It is possible for a USB storage device to become logically disconnected: the device is still plugged in, but is invisible from the operating system (e.g. it's not listed under /proc/bus/usb). Maybe this can happen to other kinds of USB or other removable devices as well. This can happen for example:

  • after Nautilus has unmounted a USB storage device;
  • after VirtualBox has claimed a USB storage device (the device disappears from the Linux host when it is attached in the guest, and does not automatically reappear if it is detached from the guest).

What is going on in the driver or in the hardware, and most importantly, (how) can the device be logically reconnected (without physically plugging it out and back in)?

Note that this question is not about mounting. In the “logically disconnected” state, the kernel believes there is nothing on the USB bus (and so of course there is no entry under /dev).


It is sometimes possible to do a power cycle on branch of the USB bus where the device is plugged :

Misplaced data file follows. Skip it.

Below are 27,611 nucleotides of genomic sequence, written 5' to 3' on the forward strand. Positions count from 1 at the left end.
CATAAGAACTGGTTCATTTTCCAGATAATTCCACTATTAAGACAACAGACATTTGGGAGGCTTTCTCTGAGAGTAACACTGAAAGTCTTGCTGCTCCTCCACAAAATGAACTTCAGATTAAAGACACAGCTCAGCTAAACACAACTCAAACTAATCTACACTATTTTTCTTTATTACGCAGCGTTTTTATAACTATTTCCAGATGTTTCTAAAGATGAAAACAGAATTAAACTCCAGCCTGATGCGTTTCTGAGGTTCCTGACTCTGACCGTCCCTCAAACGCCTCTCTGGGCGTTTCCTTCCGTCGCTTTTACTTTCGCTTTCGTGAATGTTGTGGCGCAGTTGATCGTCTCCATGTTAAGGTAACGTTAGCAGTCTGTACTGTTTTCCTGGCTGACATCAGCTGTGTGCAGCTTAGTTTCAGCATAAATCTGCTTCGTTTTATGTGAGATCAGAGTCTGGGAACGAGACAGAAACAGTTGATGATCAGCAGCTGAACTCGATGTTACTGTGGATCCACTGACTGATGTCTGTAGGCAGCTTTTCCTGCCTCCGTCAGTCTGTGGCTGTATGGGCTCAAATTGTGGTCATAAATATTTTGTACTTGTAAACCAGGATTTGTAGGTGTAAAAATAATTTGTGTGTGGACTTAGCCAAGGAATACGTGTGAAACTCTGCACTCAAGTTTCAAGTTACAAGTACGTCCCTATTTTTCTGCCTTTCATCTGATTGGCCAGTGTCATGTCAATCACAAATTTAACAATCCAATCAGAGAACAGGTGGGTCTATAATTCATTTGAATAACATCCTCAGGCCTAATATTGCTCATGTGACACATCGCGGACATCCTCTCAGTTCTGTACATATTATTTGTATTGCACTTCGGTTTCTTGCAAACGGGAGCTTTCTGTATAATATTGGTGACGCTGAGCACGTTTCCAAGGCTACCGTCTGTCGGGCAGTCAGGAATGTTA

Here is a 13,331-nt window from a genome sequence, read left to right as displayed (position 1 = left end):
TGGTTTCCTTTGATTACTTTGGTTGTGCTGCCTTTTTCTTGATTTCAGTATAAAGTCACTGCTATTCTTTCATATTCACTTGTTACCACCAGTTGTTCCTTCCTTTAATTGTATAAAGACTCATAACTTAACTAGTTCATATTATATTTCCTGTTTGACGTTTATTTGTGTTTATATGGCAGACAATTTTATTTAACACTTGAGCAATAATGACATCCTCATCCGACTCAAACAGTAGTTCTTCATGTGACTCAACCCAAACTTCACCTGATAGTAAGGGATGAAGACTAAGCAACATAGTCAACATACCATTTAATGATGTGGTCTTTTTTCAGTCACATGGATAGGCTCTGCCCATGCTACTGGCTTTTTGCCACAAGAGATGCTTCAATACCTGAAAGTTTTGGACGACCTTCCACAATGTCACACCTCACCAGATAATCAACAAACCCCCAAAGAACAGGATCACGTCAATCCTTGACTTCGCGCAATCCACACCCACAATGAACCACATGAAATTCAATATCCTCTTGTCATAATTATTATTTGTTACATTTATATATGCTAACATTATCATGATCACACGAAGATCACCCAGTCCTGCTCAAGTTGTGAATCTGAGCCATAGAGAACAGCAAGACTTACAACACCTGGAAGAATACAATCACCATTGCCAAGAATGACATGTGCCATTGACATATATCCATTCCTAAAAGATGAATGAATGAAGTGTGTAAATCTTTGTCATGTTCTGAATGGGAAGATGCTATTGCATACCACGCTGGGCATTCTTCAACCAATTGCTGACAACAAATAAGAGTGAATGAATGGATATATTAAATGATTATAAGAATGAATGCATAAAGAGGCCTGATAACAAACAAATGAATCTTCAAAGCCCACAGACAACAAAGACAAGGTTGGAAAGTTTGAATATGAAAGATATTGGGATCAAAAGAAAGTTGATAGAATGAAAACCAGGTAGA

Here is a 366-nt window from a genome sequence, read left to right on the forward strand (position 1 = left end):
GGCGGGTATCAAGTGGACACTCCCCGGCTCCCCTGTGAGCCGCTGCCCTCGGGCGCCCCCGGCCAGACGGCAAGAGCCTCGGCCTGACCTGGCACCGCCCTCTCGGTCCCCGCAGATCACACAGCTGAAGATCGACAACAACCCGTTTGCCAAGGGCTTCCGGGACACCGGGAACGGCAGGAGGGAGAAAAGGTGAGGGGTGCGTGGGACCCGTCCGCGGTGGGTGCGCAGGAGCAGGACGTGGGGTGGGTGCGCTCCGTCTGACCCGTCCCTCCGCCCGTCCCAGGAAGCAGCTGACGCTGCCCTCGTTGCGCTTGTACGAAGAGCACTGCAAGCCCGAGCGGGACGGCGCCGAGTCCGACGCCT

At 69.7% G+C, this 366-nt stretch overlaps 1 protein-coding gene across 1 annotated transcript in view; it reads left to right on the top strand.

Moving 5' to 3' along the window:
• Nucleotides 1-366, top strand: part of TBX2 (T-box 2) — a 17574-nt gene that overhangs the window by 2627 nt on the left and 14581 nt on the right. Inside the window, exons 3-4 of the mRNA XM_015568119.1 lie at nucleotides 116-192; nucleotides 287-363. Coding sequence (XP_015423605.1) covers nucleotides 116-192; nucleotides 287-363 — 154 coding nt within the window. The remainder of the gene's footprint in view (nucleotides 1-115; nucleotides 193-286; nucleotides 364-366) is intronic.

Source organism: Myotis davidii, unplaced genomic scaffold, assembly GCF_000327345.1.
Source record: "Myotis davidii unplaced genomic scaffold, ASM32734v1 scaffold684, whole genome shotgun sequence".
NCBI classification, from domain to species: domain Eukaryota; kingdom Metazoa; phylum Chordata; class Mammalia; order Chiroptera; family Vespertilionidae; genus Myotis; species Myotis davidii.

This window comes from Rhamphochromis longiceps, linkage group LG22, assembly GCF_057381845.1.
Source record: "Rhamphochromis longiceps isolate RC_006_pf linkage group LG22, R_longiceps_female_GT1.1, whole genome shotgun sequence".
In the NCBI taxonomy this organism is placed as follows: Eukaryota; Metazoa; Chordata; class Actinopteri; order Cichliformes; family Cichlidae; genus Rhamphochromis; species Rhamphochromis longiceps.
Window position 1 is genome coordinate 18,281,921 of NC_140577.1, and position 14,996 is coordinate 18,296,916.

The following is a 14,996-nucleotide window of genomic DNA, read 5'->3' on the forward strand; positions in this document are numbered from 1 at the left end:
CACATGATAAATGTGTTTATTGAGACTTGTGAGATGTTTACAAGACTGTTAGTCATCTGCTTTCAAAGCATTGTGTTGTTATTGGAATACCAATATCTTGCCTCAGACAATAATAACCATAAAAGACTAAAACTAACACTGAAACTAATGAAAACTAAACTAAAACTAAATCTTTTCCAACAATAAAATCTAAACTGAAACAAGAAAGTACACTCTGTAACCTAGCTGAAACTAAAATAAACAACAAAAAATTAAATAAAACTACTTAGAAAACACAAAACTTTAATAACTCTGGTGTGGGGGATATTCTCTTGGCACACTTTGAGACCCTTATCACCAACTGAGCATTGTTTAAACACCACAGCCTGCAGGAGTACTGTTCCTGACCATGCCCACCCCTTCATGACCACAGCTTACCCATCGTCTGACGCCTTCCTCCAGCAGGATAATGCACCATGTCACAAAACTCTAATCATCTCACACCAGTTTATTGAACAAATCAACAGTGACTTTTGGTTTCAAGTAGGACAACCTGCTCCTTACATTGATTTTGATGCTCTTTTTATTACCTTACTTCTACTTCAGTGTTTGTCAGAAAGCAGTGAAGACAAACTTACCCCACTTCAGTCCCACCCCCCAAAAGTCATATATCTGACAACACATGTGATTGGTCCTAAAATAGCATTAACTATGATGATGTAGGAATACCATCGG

# echo suspend > /sys/bus/usb/devices/1-1/power/level
# echo auto > /sys/bus/usb/devices/1-1/power/level

The 1-1 should be adjusted to your configuration. You can see to which part of the USB tree your device is plugged by running lsusb -t before ejecting it.

You can find detailed information on the linux-usb mailing-list, this thread for example.

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  • 7
    "suspend" doesn't work on kernels after 2.6.36. – alexisdm Jan 31 '14 at 13:14
  • Assuming dmesg reports the correct device ID ("usb 9-4: USB disconnect [...]"), this does not work on latest Arch Linux. There is no path /sys/bus/usb/devices/9-4 afterwards. – l0b0 Mar 21 '14 at 7:07
  • 1
    1. dmesg: WARNING! power/level is deprecated; use power/control instead 2. superuser.com/questions/371068/… – socketpair Dec 21 '15 at 18:06
  • Also suspend is no longer supported on recent kernel versions.... – Gert van den Berg Jun 22 '18 at 14:39
udevadm info -a -n /dev/sdb